Ophelia In Hamlet

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Hamlet: “...I did love you once.”
Ophelia: “Indeed, my, lord, you made me believe so.”
Hamlet: “You should not have believed me...I loved you not.”
Ophelia: “I was the more deceived.”

For the most part, Ophelia is dependent on the male figures in her life. Although, we do see a flash of her potential self in the beginning of the play. This occurs when we learn that Ophelia has entertained Hamlet without supervision, neglecting her father’s (Polonius) and brother’s (Laertes) advice to not trust Hamlet or any man. Polonius warns Ophelia about Hamlet, telling her “When the blood burns, how prodigal the soul... Do not believe his vows; for they are brokers” because he is concerned about his daughter’s well-being and partly jealous by the fact that she has chosen to spend more time with Hamlet than her own father. As a result, Ophelia’s family tells her she is naïve and that her behaviour is unacceptable.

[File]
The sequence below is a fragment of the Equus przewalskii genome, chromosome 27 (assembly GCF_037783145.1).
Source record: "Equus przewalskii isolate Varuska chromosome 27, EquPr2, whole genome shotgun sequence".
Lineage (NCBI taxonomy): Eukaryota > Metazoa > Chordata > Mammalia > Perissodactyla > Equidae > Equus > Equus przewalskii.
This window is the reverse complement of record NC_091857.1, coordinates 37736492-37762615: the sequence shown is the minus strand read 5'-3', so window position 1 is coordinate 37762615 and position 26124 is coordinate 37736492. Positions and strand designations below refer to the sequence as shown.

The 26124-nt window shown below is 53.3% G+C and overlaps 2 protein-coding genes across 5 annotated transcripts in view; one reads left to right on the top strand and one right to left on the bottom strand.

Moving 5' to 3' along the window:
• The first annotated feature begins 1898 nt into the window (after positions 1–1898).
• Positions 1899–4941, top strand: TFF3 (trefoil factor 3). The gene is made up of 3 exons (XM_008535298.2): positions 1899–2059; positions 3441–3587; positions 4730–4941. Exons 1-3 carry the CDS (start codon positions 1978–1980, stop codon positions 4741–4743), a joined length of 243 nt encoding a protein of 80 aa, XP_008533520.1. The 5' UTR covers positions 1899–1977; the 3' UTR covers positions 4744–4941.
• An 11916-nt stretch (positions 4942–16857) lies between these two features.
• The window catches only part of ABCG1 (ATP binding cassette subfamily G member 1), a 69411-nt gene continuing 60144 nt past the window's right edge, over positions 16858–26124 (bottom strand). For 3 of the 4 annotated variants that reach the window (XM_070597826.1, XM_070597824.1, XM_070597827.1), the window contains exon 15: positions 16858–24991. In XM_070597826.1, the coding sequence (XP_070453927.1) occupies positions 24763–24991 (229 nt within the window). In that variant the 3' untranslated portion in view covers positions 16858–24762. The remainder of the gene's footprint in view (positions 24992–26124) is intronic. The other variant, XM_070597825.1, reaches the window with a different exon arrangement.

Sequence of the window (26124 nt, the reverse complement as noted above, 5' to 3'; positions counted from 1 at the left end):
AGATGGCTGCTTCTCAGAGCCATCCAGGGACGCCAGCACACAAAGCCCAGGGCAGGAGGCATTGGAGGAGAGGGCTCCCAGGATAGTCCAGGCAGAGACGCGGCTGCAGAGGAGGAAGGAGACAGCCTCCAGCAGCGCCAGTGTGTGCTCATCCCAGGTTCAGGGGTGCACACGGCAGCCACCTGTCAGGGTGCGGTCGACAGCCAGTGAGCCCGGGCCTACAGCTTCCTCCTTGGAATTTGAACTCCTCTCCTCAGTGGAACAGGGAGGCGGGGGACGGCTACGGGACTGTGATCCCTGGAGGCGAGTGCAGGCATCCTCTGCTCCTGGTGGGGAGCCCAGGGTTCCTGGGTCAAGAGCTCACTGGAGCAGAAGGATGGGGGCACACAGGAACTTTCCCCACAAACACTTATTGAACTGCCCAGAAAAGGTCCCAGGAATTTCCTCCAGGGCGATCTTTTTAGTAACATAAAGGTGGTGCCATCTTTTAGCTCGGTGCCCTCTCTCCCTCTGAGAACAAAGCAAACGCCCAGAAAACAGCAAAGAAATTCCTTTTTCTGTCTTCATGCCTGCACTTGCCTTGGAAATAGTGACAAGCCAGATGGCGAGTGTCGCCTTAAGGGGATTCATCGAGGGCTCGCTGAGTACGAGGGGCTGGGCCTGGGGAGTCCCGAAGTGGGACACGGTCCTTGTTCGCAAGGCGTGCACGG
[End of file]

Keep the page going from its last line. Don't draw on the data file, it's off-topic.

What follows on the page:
Hamlet then takes his torment out on Ophelia when he says, “Get thee to a nunnery, go, farewell. Or if thou wilt needs marry, marry a fool; for wise men know well enough what monsters you make of them”. Throughout the scene, the audience can sense Ophelia is feeling heartbroken and betrayed. While Ophelia is seen as weak, Shakespeare conveys Hamlet’s escalating anger, with the character exclaiming, “If thou dost marry, I 'll give thee this plague for thy dowry: be thou as chaste as ice, as pure as snow, thou shalt not escape calumny”. This quote interprets Hamlet’s irritated

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